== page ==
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North Korea’s fatal artillery attack on the border island of Yeonpyeong over two years ago uprooted old wooden houses from their foundations. One shell punctured the concrete side of a soccer stadium, another struck a rooftop oil tank. Residents rushed to underground bunkers, and when they emerged hours later, much of their isle was aflame.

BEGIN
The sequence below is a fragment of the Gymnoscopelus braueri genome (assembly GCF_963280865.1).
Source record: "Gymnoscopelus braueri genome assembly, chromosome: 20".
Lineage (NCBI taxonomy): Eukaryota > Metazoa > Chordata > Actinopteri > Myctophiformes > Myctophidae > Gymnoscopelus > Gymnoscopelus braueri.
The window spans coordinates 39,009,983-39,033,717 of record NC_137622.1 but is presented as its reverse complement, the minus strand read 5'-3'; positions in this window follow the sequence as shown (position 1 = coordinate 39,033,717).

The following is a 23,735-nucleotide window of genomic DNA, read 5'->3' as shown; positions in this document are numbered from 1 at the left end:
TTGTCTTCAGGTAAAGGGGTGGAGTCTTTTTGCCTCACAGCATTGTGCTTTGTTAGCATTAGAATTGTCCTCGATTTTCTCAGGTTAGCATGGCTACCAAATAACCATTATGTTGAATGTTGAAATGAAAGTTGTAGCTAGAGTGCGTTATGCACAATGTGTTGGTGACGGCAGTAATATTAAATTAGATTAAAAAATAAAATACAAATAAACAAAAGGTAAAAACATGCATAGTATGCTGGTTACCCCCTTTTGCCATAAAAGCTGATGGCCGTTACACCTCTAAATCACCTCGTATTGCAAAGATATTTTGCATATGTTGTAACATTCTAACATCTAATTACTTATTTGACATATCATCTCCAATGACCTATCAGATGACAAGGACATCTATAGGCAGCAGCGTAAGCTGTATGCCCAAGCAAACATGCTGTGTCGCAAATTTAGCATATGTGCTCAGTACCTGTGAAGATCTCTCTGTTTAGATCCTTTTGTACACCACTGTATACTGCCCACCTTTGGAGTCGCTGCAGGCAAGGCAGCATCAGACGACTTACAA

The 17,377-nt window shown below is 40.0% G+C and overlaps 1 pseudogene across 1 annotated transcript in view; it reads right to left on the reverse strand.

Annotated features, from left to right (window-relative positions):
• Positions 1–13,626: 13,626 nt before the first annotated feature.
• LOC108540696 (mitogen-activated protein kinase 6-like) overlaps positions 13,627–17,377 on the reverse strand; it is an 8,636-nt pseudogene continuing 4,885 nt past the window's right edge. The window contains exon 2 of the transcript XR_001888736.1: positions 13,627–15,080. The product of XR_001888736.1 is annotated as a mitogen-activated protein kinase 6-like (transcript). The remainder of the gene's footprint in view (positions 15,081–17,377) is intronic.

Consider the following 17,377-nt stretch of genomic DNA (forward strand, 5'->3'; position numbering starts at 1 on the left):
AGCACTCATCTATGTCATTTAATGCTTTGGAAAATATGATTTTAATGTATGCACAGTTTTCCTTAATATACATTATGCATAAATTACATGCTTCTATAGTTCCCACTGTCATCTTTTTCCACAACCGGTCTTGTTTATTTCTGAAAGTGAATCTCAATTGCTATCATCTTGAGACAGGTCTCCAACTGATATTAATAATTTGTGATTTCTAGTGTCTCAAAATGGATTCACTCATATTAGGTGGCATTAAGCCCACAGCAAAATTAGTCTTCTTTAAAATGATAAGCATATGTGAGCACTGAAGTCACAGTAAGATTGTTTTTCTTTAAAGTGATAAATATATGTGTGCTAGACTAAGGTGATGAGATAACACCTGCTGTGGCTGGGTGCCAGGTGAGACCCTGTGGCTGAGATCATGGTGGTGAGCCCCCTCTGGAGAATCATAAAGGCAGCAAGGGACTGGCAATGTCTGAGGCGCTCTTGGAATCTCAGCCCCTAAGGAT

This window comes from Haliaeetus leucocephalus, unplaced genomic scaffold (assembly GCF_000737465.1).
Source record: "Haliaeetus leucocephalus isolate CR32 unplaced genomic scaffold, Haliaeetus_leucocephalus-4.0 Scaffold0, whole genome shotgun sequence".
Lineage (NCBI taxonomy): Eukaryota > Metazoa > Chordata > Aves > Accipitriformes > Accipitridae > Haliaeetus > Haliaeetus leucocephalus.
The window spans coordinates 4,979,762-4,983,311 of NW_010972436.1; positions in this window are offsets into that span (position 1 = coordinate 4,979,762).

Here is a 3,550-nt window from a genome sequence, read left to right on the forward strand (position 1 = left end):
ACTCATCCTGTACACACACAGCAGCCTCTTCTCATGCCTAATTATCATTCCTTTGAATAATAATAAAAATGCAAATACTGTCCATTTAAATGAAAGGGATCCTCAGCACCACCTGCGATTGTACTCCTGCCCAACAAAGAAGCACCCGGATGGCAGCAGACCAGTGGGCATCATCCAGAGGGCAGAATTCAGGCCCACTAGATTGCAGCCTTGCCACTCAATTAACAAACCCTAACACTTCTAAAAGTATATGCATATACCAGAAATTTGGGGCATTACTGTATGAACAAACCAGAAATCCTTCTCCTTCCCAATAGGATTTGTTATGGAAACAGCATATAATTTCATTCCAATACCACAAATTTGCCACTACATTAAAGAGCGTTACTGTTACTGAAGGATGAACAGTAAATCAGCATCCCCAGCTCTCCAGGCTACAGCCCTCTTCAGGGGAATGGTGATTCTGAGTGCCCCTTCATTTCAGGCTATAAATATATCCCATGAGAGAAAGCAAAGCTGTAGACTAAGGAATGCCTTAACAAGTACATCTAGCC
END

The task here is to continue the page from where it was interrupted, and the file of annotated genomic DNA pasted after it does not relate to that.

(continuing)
Among dozens of North Korean provocations against its neighbor over decades, the shelling of Yeonpyeong, which killed two South Korean Marines and two construction workers, is far from the deadliest or most audacious. But it carries oversize importance as tensions again soar between the two Koreas, because it redefined the South’s thinking about how strongly its military should respond if attacked again.

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